B stood me up not once, but twice. The first time on account of poor communication skills, the second after being educated on female oppression.
The way he canceled on me? "I'm not feeling the vibe, let's get to know each other a bit more before meeting up."
Followed by a 4 week-long silence.
Then, suddenly, a random text.
Image courtesy of the author
As this brief exchange came to an abrupt halt, I couldn't help but chuckle.
"What?" You don't wish to speak to me after I ditched you for being too assertive?
"What?" Am I being told NO?
Or, perhaps, "What?" You haven't abandoned your angry feminist ways?
I have no idea what he meant by "What," just as he probably had no idea what I meant by "No."
But no means no, and what just means… another message I can ignore.
A word of caution for fellow lockdownees looking to get laid:
When a prospect mentions you'd "sound good as the voice behind siri or google assistant", don't pull out your slides about the gender pay gap. (That is, if your libido is higher than your standards.)
This exchange shows that misogyny has a short memory.
He probably kept texting, even meeting people off dating apps. Nothing interesting emerged.
Or maybe he's a fuckboy willing to forego his aversion to feminists.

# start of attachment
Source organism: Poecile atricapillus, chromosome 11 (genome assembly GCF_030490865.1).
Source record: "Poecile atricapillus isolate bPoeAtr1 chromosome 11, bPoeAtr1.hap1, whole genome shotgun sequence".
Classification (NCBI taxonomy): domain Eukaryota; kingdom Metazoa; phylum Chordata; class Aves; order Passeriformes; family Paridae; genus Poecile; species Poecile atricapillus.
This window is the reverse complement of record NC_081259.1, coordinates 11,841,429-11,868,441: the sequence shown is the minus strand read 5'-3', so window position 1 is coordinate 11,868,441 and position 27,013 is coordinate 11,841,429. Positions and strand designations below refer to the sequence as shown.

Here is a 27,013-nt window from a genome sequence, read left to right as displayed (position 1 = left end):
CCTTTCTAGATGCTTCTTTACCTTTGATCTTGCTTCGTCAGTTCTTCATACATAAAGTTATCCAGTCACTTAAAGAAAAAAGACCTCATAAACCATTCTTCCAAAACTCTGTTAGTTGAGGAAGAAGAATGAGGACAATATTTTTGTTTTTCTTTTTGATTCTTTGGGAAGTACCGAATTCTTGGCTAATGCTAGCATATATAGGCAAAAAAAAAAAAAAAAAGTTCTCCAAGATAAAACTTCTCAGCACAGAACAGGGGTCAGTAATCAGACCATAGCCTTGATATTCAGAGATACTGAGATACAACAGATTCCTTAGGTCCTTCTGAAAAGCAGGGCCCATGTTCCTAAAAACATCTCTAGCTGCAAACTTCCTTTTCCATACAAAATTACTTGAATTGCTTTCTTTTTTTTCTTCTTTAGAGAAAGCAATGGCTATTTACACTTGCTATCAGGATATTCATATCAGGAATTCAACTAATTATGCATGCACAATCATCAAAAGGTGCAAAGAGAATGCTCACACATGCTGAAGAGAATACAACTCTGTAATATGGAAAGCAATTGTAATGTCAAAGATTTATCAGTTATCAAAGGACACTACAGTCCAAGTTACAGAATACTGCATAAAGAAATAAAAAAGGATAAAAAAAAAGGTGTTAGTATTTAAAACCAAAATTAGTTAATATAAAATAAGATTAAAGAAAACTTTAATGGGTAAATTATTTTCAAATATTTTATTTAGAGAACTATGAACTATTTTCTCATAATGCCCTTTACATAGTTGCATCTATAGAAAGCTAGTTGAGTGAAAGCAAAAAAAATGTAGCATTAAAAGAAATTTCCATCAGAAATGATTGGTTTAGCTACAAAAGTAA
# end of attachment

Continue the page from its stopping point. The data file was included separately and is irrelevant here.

I am taking control over my time, my words, and indeed, my Whatsapp storage.
The most economical way to tell someone there is no anticipated benefit from engaging with them:
The Power of No
They don't teach you this in school, but listen up.
You can stop someone from gaslighting you by just saying No.
It can seem daunting, especially if this person is a partner, a friend, or an authority figure. It can be especially difficult if there is a web of psychological abuse being thread around you 24/7.
I am, however, happy to report that, for the myriad micro-aggressions that people receive every day, there are plenty of ways to say No.
1. Stand your ground
Gaslighting means that someone is denying your experience, consciously or otherwise. Either way, not your problem.
Your experience is your problem.
If someone's telling you how you feel, or what you've seen?
You have a right to use your voice and be heard.
Unless you are promoting conspiracy theories. Then, you don't.
2. Confront the gaslighter
This is both difficult and worthwhile when the gaslighter is a loved one.
Ideally, you'd want to educate the other person and rekindle the relationship.
If someone cares about you and is a good enough listener, they may be able to understand how they've hurt you.